How does risk assessment conducted by an organization correspond with the factors influencing risk management?
Your interesting question gets to the heart of general principles of risk management for any business enterprise--manufacturing, lending, retail--and any governmental authority, such as the EPA, that must identify and manage specific risks.
In theory (and in fact, in many cases), the factors that should guide a company's risk assessment are the real and potential risks that pose a threat to the individual company's or organization's primary activity. If the company is a manufacturing business, for example, the external risks would include the overall economic climate, the domestic and international market for the company's goods, the ability of the company to obtain raw materials with which to make its products. The internal risks would include such things as the ability to attract an effective workforce, the manufacturing facility itself (its condition, modernization), access to power to run the facility. in this example, risk managers would be closely examining all the factors that influence the company's ability to manufacture--internal and external risks--and then create a risk assessment model that mitigates internal and external risks.
An appropriate risk assessment, which includes ways to mitigate risks, is driven by an analysis of all things that pose a risk to the company's success and survival. In practice, risk management professionals try to understand everything possible about a company's operations and products and then look at risks in a descending order of importance. That is, the most threatening risks--those that would kill the company--are identified first, and then risk mitigation techniques are created for those risks, and then the remaining risks are identified and mitigated usually in their order of threat.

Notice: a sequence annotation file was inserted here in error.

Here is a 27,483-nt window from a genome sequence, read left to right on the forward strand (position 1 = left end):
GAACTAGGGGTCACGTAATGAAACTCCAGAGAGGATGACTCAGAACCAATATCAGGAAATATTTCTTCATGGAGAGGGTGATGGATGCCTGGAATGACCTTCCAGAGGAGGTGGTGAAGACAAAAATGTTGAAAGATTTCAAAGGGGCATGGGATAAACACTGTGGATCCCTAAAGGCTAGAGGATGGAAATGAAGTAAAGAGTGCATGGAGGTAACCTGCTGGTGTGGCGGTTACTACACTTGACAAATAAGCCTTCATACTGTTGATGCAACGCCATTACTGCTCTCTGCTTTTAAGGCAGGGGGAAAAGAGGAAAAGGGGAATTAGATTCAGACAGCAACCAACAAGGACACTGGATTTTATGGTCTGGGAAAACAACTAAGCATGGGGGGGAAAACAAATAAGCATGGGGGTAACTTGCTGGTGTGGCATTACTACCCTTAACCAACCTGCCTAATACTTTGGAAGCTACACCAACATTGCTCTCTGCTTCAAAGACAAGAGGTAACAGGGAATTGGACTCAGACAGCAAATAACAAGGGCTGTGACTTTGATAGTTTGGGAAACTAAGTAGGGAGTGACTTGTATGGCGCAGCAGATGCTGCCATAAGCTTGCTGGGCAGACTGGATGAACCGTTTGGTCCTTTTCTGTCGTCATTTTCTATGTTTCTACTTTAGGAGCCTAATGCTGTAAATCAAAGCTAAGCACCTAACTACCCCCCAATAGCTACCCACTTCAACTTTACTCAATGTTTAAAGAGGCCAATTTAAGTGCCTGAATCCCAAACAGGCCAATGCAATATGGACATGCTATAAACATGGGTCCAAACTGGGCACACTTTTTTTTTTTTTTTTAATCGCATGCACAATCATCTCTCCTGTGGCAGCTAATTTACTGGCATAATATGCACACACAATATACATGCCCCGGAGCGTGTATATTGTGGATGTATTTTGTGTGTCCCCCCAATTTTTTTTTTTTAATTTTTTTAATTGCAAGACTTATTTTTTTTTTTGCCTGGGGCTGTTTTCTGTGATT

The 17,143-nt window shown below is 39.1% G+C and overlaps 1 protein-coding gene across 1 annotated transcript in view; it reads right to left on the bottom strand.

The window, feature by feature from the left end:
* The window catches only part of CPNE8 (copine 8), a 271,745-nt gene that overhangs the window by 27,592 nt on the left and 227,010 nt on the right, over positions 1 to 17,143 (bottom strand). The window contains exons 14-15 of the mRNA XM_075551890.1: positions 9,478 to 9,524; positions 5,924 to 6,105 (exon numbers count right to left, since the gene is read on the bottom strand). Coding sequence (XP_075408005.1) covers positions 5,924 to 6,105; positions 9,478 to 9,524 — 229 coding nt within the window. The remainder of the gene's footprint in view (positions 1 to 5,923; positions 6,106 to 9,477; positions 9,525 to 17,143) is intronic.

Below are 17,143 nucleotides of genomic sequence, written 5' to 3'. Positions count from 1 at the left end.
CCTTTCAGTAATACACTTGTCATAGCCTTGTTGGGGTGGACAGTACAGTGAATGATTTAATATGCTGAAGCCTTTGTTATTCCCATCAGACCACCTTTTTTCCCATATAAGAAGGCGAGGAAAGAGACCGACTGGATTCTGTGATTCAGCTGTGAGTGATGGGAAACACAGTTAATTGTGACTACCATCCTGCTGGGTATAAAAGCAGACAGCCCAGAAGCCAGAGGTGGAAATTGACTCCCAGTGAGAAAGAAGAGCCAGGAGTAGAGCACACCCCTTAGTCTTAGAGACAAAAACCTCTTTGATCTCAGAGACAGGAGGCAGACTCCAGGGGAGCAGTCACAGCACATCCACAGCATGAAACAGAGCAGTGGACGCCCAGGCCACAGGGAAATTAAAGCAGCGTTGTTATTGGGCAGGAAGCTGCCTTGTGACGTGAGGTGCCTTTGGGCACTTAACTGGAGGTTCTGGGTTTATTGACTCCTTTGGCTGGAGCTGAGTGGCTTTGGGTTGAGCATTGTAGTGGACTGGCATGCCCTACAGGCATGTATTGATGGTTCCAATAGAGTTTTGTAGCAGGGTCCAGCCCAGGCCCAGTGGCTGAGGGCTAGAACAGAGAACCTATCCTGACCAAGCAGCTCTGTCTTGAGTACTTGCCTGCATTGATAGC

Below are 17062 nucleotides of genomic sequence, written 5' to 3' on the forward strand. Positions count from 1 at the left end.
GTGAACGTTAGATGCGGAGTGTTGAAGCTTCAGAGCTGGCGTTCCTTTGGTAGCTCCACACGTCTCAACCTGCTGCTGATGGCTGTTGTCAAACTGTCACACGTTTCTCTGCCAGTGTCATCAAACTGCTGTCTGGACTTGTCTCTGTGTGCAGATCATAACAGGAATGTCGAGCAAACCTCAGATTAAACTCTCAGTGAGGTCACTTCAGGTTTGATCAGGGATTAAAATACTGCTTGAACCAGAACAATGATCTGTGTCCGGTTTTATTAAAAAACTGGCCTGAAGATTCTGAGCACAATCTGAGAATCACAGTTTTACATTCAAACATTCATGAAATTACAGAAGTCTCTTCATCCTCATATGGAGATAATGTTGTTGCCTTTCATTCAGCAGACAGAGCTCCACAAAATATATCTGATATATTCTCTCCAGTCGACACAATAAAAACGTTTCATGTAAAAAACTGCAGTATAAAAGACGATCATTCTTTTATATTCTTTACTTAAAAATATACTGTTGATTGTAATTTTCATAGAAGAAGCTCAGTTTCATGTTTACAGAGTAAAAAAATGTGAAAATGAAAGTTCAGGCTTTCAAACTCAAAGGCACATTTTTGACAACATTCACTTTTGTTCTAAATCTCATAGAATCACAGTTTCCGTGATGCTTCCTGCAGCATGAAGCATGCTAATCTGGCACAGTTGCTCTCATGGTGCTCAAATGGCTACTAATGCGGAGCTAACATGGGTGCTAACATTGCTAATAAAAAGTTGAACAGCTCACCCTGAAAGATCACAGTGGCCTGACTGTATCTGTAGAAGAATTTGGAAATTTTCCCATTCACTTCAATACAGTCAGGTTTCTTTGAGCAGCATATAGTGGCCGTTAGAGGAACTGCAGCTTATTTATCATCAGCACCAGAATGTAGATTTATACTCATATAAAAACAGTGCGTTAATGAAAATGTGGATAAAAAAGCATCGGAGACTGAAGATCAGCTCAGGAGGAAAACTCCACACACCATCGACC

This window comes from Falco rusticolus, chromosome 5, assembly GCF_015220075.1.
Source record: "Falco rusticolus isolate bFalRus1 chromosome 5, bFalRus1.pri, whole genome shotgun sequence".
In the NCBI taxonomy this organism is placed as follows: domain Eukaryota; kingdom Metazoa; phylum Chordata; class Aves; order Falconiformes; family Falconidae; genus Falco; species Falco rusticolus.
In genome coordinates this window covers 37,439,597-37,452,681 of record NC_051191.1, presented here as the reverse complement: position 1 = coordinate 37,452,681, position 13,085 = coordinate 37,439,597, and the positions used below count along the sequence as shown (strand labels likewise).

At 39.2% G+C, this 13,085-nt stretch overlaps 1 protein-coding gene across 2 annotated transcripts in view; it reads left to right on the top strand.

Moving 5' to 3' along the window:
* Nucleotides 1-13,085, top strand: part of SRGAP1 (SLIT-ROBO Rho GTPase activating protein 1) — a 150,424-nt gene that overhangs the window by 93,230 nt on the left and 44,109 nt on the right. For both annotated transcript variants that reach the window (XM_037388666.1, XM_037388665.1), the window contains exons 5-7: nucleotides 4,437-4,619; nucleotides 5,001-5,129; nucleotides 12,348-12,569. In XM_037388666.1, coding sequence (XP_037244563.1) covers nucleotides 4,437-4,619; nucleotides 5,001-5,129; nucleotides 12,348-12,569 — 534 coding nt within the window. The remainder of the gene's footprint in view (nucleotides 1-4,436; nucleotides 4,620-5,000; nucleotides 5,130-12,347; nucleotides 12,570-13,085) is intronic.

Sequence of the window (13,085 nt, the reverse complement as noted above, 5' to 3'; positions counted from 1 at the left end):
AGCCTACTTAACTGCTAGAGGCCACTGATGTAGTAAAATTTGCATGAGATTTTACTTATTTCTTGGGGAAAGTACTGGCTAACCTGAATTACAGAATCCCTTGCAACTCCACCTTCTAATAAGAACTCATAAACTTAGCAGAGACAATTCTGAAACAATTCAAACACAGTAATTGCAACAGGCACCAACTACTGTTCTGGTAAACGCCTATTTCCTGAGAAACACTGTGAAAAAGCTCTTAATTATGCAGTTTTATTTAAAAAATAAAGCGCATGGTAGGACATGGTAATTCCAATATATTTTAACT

To answer your question in another way--if a company fails to identify any factor that poses a risk to its operations and therefore does not include that risk in its risk assessment, that oversight could, in some cases, destroy the company or, in other cases, impede its ability to operate and threaten its profitability.
In sum, then, a company's risk assessment always starts by an intense examination of all the factors that threaten its success, both internally (that is, within the company itself) and externally (all factors over which the company may have no control or little control), and then the risk management team designs a program to mitigate those risks, usually in the order of the risks' magnitude. The process, which sounds complicated, is usually guided by the risk management team's common sense, and the risk mitigation process begins with the question, "What can kill this company or impede its growth?"